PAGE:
Mumble 1.2.3, the successor of 1.2.2, is currently in development. It is not yet certain which features will be in this release.
We rely on your testing and feedback to improve Mumble, if you find any bugs in the current stable or in a recent snapshot please report them using our bugtracker. If you think we lack an important feature take a look at the corresponding feature tracker.
List of new features, improvements and bug fixes already in place for the upcoming release.
The overlay is now highly customizable. Instead of only being able to control position and size as in previous released you can now freely reorder, scall, show/hide its components giving you the freedom to make it look just the way you want it.
It can also display additional useful information like your Framerate (FPS).
As of popular request Mumble now has the ability to prioritize certain speakers. Meaning that once a priority speaker starts talking all other players in the channel are attenuated.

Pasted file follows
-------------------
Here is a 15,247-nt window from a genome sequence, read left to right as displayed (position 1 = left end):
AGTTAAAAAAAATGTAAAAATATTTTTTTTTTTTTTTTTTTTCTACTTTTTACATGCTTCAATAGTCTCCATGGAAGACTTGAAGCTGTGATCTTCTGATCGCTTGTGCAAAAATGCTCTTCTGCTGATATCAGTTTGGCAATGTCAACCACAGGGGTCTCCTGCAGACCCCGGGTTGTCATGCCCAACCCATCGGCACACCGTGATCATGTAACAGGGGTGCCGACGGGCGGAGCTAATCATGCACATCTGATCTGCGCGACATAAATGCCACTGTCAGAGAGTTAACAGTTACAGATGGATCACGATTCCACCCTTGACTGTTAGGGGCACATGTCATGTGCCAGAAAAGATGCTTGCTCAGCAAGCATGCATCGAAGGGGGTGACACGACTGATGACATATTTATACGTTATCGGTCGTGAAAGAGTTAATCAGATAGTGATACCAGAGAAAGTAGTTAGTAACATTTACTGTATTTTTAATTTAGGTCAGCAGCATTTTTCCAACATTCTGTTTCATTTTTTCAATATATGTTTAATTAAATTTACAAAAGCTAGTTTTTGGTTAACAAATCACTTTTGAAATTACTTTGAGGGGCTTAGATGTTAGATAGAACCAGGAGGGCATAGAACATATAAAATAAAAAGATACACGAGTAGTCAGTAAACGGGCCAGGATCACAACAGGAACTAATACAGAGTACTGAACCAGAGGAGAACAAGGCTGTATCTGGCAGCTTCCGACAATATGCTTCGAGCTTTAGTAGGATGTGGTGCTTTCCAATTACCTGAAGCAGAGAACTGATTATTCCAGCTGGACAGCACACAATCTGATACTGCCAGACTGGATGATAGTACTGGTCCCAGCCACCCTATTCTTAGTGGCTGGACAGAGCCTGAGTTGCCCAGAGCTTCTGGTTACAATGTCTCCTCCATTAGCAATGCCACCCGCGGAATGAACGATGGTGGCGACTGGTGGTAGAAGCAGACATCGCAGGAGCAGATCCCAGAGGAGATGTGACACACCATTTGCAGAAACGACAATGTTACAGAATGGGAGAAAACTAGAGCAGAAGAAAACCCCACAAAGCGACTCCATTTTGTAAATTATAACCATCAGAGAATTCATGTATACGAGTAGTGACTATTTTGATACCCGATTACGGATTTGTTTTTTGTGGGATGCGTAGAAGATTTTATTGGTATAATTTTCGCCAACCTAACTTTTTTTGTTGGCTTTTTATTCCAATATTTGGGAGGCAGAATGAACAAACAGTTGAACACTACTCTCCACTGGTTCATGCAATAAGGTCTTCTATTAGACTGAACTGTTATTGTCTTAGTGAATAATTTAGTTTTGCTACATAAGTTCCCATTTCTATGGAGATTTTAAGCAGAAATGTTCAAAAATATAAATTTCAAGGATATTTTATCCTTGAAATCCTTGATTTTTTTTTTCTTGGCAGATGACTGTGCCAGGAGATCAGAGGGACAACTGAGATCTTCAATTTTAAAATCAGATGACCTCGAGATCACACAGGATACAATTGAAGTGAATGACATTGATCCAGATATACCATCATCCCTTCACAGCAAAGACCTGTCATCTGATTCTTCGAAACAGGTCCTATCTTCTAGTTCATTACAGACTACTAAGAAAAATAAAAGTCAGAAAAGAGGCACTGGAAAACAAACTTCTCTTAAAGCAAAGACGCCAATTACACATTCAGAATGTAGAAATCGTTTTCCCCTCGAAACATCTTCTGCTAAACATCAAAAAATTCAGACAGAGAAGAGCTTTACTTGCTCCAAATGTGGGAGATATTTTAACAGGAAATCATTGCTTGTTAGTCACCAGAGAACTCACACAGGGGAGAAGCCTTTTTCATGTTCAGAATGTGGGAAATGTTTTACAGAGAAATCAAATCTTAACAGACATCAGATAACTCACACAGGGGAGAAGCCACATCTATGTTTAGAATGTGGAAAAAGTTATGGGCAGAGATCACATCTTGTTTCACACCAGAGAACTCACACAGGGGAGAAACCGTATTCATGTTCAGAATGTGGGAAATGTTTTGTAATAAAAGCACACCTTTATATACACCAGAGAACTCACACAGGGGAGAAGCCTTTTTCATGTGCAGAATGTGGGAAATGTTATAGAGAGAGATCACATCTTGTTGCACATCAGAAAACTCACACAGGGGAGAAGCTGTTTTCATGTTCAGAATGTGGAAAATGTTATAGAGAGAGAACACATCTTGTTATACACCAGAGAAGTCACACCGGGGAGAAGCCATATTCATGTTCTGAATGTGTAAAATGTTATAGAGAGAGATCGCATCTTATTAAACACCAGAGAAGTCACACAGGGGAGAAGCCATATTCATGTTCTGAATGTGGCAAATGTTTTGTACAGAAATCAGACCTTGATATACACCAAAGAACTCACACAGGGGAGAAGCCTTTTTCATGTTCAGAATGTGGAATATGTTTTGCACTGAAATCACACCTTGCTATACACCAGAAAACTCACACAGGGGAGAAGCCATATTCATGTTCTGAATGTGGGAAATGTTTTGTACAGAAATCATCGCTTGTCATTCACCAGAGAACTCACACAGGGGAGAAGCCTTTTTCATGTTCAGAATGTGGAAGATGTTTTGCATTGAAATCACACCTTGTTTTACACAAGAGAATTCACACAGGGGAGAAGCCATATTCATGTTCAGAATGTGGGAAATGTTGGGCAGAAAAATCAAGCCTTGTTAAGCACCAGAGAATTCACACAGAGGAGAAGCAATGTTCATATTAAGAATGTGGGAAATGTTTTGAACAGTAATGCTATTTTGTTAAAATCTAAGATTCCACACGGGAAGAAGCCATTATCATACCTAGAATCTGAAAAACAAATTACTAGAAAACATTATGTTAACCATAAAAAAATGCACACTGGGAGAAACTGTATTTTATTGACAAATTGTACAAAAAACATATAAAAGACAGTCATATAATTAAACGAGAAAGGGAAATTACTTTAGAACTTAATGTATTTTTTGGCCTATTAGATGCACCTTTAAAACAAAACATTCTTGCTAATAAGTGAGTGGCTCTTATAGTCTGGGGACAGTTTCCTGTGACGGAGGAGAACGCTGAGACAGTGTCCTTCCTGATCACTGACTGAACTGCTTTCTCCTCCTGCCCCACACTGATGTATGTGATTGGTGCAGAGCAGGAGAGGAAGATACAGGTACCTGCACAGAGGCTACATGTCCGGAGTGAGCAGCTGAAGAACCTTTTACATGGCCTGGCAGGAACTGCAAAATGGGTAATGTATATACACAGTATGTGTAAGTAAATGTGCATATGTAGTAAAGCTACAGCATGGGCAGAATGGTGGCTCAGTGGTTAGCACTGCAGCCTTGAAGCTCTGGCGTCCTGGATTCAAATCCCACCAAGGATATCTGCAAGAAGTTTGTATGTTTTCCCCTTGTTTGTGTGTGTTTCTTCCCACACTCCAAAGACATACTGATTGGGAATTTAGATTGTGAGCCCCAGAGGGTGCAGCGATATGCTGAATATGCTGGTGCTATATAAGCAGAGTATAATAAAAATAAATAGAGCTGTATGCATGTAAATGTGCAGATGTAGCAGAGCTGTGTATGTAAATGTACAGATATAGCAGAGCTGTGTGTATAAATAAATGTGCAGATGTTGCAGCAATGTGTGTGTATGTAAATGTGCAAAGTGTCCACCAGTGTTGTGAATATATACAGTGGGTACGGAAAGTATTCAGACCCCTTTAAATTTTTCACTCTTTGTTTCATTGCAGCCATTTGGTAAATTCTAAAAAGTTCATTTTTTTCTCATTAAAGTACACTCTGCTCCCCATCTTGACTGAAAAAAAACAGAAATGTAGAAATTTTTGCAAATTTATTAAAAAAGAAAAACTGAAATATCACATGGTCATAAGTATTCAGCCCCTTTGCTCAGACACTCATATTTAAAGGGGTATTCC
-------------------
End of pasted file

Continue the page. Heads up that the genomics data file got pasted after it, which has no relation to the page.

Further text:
- Display of the full blown client user interface inside the overlay. On the Windows platform it is fully interactive just like the desktop client.
- Optional auto reconnect to last used server
- The client is now able to operate in WASAPI exclusive mode. This drops the latency overhead of the audio output considerably but has the disadvantage that no other application can input/output sound from that device.
Notable changes to Murmur, the server component of Mumble.
- There are now separate Ice secrets for read and write operations
- Support for priority speakers
- Logs in Database can be switched off (murmur.ini: "logdays=-1")
This section takes a peek into the future of Mumble's development. These features are what we would like to implement in future releases. There is no guarantee that we will ever get around implementing them however.
The current overlay texture system is designed for high speed texture transfers in a format that happens to be 60 pixels high. This is no coincidence.
Using H.264 encoding, 80x60 pixels is small enough that we can encode a 15fps video stream with minimal CPU impact. The bitrate will also be low (lower than existing audio streams), and with a bit of filtering the quality is near perfect. We really mean this; what filtering does for the audio quality in Mumble, it will also do for the video quality of the overlay.